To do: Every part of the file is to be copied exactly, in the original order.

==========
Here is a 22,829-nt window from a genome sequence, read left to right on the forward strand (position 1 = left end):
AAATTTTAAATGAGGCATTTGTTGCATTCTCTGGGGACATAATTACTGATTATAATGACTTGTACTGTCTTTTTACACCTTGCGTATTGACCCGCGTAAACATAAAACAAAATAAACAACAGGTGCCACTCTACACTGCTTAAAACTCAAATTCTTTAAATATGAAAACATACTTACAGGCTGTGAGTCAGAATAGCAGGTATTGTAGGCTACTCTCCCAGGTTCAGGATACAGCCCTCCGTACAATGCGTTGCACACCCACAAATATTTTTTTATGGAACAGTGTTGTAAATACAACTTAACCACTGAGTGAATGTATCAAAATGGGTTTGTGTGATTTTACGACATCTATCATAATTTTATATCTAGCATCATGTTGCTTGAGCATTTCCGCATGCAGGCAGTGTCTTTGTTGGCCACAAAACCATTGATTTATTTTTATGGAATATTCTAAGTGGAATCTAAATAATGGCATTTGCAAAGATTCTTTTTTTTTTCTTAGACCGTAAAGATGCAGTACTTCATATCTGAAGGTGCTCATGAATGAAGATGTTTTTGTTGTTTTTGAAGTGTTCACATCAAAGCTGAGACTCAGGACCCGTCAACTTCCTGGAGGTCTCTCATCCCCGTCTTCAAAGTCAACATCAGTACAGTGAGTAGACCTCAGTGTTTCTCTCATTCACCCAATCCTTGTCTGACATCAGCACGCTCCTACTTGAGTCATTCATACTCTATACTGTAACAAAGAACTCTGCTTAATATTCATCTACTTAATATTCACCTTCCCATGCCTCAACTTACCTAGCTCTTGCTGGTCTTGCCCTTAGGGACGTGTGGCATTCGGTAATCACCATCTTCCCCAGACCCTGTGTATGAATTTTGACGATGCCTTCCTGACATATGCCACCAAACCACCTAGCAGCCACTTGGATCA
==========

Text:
Here is a 22,829-nt window from a genome sequence, read left to right on the forward strand (position 1 = left end):
AAATTTTAAATGAGGCATTTGTTGCATTCTCTGGGGACATAATTACTGATTATAATGACTTGTACTGTCTTTTTACACCTTGCGTATTGACCCGCGTAAACATAAAACAAAATAAACAACAGGTGCCACTCTACACTGCTTAAAACTCAAATTCTTTAAATATGAAAACATACTTACAGGCTGTGAGTCAGAATAGCAGGTATTGTAGGCTACTCTCCCAGGTTCAGGATACAGCCCTCCGTACAATGCGTTGCACACCCACAAATATTTTTTTATGGAACAGTGTTGTAAATACAACTTAACCACTGAGTGAATGTATCAAAATGGGTTTGTGTGATTTTACGACATCTATCATAATTTTATATCTAGCATCATGTTGCTTGAGCATTTCCGCATGCAGGCAGTGTCTTTGTTGGCCACAAAACCATTGATTTATTTTTATGGAATATTCTAAGTGGAATCTAAATAATGGCATTTGCAAAGATTCTTTTTTTTTTCTTAGACCGTAAAGATGCAGTACTTCATATCTGAAGGTGCTCATGAATGAAGATGTTTTTGTTGTTTTTGAAGTGTTCACATCAAAGCTGAGACTCAGGACCCGTCAACTTCCTGGAGGTCTCTCATCCCCGTCTTCAAAGTCAACATCAGTACAGTGAGTAGACCTCAGTGTTTCTCTCATTCACCCAATCCTTGTCTGACATCAGCACGCTCCTACTTGAGTCATTCATACTCTATACTGTAACAAAGAACTCTGCTTAATATTCATCTACTTAATATTCACCTTCCCATGCCTCAACTTACCTAGCTCTTGCTGGTCTTGCCCTTAGGGACGTGTGGCATTCGGTAATCACCATCTTCCCCAGACCCTGTGTATGAATTTTGACGATGCCTTCCTGACATATGCCACCAAACCACCTAGCAGCCACTTGGATCA